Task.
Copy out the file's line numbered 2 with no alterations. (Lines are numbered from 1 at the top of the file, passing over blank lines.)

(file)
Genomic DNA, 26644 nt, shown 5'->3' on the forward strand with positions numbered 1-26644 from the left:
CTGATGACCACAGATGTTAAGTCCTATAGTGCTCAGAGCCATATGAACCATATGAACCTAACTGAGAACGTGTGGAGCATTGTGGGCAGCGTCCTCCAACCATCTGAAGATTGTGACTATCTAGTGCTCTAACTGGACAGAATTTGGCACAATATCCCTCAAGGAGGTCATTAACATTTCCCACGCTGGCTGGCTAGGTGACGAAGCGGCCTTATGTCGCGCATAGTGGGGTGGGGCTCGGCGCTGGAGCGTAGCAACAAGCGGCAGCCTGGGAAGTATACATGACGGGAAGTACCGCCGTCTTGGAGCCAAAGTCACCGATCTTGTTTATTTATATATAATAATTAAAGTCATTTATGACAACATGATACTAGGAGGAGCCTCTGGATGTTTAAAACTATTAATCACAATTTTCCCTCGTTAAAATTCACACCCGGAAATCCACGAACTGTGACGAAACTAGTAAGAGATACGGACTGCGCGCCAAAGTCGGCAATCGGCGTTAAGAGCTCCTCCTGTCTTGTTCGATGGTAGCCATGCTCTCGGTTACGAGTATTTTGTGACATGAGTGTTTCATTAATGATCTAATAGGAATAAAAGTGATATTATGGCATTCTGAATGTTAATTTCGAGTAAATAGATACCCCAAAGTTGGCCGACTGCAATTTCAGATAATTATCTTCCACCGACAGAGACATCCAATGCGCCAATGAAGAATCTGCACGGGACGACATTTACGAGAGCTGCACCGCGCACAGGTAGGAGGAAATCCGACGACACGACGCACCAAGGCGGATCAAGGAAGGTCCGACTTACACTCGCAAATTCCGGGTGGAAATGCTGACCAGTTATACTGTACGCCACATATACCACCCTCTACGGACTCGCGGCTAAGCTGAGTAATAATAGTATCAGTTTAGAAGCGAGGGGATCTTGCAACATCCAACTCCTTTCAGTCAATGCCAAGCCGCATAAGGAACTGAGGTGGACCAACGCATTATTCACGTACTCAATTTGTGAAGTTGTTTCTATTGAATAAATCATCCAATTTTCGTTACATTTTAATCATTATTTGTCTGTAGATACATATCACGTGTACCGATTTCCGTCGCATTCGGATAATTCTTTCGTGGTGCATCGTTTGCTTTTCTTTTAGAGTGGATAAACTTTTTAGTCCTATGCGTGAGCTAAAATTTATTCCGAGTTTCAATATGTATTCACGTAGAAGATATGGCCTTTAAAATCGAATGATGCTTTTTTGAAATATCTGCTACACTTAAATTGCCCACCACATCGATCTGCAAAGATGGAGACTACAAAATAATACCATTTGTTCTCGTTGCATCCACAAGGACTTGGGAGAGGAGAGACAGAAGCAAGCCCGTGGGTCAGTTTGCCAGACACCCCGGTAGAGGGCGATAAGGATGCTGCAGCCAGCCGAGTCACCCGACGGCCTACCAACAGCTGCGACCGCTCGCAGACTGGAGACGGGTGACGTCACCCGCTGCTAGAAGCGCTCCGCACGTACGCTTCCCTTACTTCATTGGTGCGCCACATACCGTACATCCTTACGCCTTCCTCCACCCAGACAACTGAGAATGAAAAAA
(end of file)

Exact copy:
CTGATGACCACAGATGTTAAGTCCTATAGTGCTCAGAGCCATATGAACCATATGAACCTAACTGAGAACGTGTGGAGCATTGTGGGCAGCGTCCTCCAACCATCTGAAGATTGTGACTATCTAGTGCTCTAACTGGACAGAATTTGGCACAATATCCCTCAAGGAGGTCATTAACATTTCCCACGCTGGCTGGCTAGGTGACGAAGCGGCCTTATGTCGCGCATAGTGGGGTGGGGCTCGGCGCTGGAGCGTAGCAACAAGCGGCAGCCTGGGAAGTATACATGACGGGAAGTACCGCCGTCTTGGAGCCAAAGTCACCGATCTTGTTTATTTATATATAATAATTAAAGTCATTTATGACAACATGATACTAGGAGGAGCCTCTGGATGTTTAAAACTATTAATCACAATTTTCCCTCGTTAAAATTCACACCCGGAAATCCACGAACTGTGACGAAACTAGTAAGAGATACGGACTGCGCGCCAAAGTCGGCAATCGGCGTTAAGAGCTCCTCCTGTCTTGTTCGATGGTAGCCATGCTCTCGGTTACGAGTATTTTGTGACATGAGTGTTTCATTAATGATCTAATAGGAATAAAAGTGATATTATGGCATTCTGAATGTTAATTTCGAGTAAATAGATACCCCAAAGTTGGCCGACTGCAATTTCAGATAATTATCTTCCACCGACAGAGACATCCAATGCGCCAATGAAGAATCTGCACGGGACGACATTTACGAGAGCTGCACCGCGCACAGGTAGGAGGAAATCCGACGACACGACGCACCAAGGCGGATCAAGGAAGGTCCGACTTACACTCGCAAATTCCGGGTGGAAATGCTGACCAGTTATACTGTACGCCACATATACCACCCTCTACGGACTCGCGGCTAAGCTGAGTAATAATAGTATCAGTTTAGAAGCGAGGGGATCTTGCAACATCCAACTCCTTTCAGTCAATGCCAAGCCGCATAAGGAACTGAGGTGGACCAACGCATTATTCACGTACTCAATTTGTGAAGTTGTTTCTATTGAATAAATCATCCAATTTTCGTTACATTTTAATCATTATTTGTCTGTAGATACATATCACGTGTACCGATTTCCGTCGCATTCGGATAATTCTTTCGTGGTGCATCGTTTGCTTTTCTTTTAGAGTGGATAAACTTTTTAGTCCTATGCGTGAGCTAAAATTTATTCCGAGTTTCAATATGTATTCACGTAGAAGATATGGCCTTTAAAATCGAATGATGCTTTTTTGAAATATCTGCTACACTTAAATTGCCCACCACATCGATCTGCAAAGATGGAGACTACAAAATAATACCATTTGTTCTCGTTGCATCCACAAGGACTTGGGAGAGGAGAGACAGAAGCAAGCCCGTGGGTCAGTTTGCCAGACACCCCGGTAGAGGGCGATAAGGATGCTGCAGCCAGCCGAGTCACCCGACGGCCTACCAACAGCTGCGACCGCTCGCAGACTGGAGACGGGTGACGTCACCCGCTGCTAGAAGCGCTCCGCACGTACGCTTCCCTTACTTCATTGGTGCGCCACATACCGTACATCCTTACGCCTTCCTCCACCCAGACAACTGAGAATGAAAAAA